Boy, you vacation for a week in a place without Internet access and lo and behold your mailbox is full when you get back (imagine that)!
In this case, many of my unread messages involve sending letters of protest or signing petitions against UDI. At first I was bewildered as to why so many people were protesting a form of birth control until I realized that UDI is all about breach-birthing a new nation state, the wonderful near-paradise of “Palestine.” (Hey, why can’t the rest of us put “scare quotes” around places we don’t care for?)
At first glance, a planned September vote on Palestinian nationhood looks a lot like the other umpteen-million United Nations Kabuki dramas that involves the Arab and Muslim states using the General Assembly as their plaything, followed by a US veto with Europe dancing around the middle to avoid threatening their political alliances and business interests.
Almost everyone recognizes that unilateral declarations of independence by the Palestinians, like unilateral annexation of territory by Israel, will represent an end to a peace process that began nearly 20 years ago. But there remain in all camps some voices that hold out hope for an eventual two-state solution negotiated between the parties, voices that are united against a UN veto of a negotiated settlement in the form of UDI.
Interestingly enough, BDS is also in the anti-UDI camp, but for a very different reason than those who hold out hope for a negotiated peace. If you read through this somewhat longish piece, it seems that the BDS folks are not big fans of UDI for the simple reason that it is not unilateral enough. For while it would declare territories disputed between Israelis and Palestinians to be sovereign Palestinian territory, it seems to leave open the possibility of Israel surviving in its present borders, something which is apparently anathema to the BDS cru.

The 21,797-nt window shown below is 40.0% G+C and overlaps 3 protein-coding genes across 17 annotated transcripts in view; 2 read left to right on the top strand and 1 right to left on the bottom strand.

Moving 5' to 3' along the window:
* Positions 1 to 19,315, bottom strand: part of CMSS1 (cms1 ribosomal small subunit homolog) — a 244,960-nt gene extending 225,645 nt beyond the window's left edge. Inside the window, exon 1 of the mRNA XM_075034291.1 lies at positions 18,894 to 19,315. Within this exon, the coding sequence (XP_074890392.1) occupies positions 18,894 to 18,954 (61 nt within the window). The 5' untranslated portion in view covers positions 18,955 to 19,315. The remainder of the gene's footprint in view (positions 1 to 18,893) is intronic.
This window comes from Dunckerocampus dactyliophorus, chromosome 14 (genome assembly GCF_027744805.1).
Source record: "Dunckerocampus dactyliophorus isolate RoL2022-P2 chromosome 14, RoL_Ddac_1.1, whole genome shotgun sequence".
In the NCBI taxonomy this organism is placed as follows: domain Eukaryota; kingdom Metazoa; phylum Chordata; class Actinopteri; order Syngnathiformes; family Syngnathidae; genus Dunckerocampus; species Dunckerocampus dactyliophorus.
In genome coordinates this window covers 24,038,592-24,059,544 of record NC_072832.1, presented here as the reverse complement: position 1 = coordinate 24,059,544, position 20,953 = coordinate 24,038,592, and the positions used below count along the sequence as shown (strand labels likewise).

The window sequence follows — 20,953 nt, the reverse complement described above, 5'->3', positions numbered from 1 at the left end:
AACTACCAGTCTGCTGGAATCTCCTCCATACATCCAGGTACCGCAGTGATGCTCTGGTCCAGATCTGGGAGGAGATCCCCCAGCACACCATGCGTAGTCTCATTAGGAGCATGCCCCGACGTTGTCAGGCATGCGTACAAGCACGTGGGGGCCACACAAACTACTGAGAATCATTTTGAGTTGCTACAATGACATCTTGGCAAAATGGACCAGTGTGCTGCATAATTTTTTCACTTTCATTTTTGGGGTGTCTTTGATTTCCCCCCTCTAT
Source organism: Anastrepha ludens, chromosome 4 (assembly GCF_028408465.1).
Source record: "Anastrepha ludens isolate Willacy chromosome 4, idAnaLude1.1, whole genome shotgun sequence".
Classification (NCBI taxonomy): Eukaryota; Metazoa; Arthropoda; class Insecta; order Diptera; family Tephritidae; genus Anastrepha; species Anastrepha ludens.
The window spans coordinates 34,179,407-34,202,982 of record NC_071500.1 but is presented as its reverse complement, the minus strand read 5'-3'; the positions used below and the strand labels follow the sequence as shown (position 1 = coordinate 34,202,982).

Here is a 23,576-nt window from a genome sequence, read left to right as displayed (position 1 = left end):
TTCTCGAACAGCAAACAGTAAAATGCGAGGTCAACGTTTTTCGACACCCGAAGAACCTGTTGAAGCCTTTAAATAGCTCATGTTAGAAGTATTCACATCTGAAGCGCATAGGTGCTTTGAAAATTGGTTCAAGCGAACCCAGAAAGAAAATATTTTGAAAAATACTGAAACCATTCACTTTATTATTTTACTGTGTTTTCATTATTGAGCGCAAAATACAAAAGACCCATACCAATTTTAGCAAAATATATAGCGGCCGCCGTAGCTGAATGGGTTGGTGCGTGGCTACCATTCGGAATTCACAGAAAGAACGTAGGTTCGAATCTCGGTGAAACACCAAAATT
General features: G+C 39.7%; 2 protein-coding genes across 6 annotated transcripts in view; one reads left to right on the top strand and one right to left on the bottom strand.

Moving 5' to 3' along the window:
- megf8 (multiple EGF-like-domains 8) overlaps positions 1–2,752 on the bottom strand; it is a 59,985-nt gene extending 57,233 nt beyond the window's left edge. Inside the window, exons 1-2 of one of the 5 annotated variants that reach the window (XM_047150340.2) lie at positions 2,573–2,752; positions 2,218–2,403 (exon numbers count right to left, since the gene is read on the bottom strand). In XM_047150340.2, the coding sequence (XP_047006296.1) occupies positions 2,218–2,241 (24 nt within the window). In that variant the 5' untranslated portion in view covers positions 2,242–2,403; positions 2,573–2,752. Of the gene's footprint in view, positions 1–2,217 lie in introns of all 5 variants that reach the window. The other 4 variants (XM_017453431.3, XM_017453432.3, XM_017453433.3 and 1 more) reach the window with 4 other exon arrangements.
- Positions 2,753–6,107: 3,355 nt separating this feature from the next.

Naturally, this desire to see Israel’s legitimacy challenged regardless of where borders are drawn is couched in the language of human rights and international law (the usual dense fog of warm words that becloud the true militant goals of the BDS “movement” – one the reasons their press releases are as long as they are).
If we needed any more evidence that BDS is not the “peace movement” it pretends to be but rather a militant program dedicated to eliminating all options other than armed conflict, their stance on even destructive unilateral action which does not leave open their dreams of conquest should expose them for what they are.
In fact, now that the borders are heating up and rockets are again falling on Israel from Gaza, it strikes me as the perfect time for those who claim to care about the Palestinians to be using whatever influence they have to try to quiet down those borders in hope to avoid conflict that would certainly lead to the deaths of not just Jews but also Palestinians whose lives they claim as their moral lodestone.
Ah, but what if those rockets and mortar shells don’t really bother the BDSers much so long as they are being fired in one direction? In fact, what if they can only be roused to action when the inevitable happens and Israel decides to return fire?
While this would make no sense if BDS were, in fact, part of a “peace movement,” it would make perfect sense if they were what they are: the propaganda arm of a war movement whose members are currently licking their lips and rubbing their hands in a glee in hope of a potential new confrontation they can take to the streets to protest against, victims (both Israeli and Palestinian) be damned.